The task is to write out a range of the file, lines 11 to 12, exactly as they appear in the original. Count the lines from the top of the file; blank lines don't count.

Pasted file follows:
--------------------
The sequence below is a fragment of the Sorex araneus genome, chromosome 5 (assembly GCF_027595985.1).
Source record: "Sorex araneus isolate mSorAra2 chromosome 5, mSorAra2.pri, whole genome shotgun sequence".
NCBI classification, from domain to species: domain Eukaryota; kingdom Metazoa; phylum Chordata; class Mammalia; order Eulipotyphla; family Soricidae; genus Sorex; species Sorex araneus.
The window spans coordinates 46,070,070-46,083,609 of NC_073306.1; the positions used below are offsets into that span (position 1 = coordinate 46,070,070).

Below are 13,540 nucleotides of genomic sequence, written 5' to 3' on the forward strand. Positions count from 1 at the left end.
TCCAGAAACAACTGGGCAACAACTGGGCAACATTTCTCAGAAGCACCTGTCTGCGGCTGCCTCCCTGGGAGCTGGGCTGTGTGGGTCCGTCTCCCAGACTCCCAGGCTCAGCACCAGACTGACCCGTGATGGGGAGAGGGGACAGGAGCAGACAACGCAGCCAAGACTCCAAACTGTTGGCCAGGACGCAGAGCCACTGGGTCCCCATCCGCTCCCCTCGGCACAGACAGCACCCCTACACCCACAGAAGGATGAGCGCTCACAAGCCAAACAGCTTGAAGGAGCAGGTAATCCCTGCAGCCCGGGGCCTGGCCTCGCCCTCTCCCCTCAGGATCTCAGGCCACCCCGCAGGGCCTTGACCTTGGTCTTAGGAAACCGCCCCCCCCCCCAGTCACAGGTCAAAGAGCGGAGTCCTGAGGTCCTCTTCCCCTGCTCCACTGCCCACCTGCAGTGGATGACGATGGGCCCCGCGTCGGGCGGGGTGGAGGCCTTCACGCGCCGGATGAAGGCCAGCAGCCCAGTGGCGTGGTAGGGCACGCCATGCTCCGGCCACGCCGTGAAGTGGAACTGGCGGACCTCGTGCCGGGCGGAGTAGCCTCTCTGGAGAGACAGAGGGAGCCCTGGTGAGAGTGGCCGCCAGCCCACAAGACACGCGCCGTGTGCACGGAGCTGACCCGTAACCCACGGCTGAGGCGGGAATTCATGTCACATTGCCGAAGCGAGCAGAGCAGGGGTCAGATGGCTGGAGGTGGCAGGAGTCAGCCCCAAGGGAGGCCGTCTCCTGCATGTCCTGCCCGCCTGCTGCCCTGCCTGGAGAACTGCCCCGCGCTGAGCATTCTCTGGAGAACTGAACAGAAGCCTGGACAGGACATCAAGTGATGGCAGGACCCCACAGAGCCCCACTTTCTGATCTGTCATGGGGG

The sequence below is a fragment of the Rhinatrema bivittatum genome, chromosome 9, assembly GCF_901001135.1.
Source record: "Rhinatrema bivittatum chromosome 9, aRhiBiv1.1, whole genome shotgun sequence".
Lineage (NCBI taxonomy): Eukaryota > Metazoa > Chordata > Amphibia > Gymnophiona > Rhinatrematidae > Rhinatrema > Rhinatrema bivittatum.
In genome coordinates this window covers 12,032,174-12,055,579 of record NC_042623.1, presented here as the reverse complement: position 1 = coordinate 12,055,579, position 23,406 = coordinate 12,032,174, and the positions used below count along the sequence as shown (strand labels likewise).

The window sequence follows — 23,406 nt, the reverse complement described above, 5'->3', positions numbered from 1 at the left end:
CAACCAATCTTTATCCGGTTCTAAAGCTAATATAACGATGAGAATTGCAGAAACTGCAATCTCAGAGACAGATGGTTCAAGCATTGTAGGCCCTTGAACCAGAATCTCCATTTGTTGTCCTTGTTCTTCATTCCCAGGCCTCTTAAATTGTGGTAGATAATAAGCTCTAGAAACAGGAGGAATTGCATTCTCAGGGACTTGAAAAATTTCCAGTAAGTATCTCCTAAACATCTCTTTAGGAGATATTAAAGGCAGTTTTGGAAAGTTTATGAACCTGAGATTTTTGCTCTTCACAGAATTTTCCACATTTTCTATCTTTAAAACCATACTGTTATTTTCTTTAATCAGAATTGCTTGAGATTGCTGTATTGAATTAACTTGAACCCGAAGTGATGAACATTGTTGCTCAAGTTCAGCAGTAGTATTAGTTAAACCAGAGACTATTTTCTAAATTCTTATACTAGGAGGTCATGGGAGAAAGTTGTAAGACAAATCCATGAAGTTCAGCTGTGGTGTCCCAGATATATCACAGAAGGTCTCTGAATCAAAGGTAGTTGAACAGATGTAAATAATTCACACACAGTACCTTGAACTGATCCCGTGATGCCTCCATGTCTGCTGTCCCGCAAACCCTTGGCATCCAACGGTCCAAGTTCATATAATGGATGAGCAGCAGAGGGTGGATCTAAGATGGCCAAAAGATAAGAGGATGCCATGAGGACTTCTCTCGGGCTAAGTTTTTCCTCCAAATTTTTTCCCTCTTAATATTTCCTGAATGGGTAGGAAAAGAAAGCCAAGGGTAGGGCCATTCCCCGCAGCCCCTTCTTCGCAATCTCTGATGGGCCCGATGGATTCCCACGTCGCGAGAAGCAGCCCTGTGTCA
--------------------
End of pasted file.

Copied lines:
The window sequence follows — 23,406 nt, the reverse complement described above, 5'->3', positions numbered from 1 at the left end:
CAACCAATCTTTATCCGGTTCTAAAGCTAATATAACGATGAGAATTGCAGAAACTGCAATCTCAGAGACAGATGGTTCAAGCATTGTAGGCCCTTGAACCAGAATCTCCATTTGTTGTCCTTGTTCTTCATTCCCAGGCCTCTTAAATTGTGGTAGATAATAAGCTCTAGAAACAGGAGGAATTGCATTCTCAGGGACTTGAAAAATTTCCAGTAAGTATCTCCTAAACATCTCTTTAGGAGATATTAAAGGCAGTTTTGGAAAGTTTATGAACCTGAGATTTTTGCTCTTCACAGAATTTTCCACATTTTCTATCTTTAAAACCATACTGTTATTTTCTTTAATCAGAATTGCTTGAGATTGCTGTATTGAATTAACTTGAACCCGAAGTGATGAACATTGTTGCTCAAGTTCAGCAGTAGTATTAGTTAAACCAGAGACTATTTTCTAAATTCTTATACTAGGAGGTCATGGGAGAAAGTTGTAAGACAAATCCATGAAGTTCAGCTGTGGTGTCCCAGATATATCACAGAAGGTCTCTGAATCAAAGGTAGTTGAACAGATGTAAATAATTCACACACAGTACCTTGAACTGATCCCGTGATGCCTCCATGTCTGCTGTCCCGCAAACCCTTGGCATCCAACGGTCCAAGTTCATATAATGGATGAGCAGCAGAGGGTGGATCTAAGATGGCCAAAAGATAAGAGGATGCCATGAGGACTTCTCTCGGGCTAAGTTTTTCCTCCAAATTTTTTCCCTCTTAATATTTCCTGAATGGGTAGGAAAAGAAAGCCAAGGGTAGGGCCATTCCCCGCAGCCCCTTCTTCGCAATCTCTGATGGGCCCGATGGATTCCCACGTCGCGAGAAGCAGCCCTGTGTCA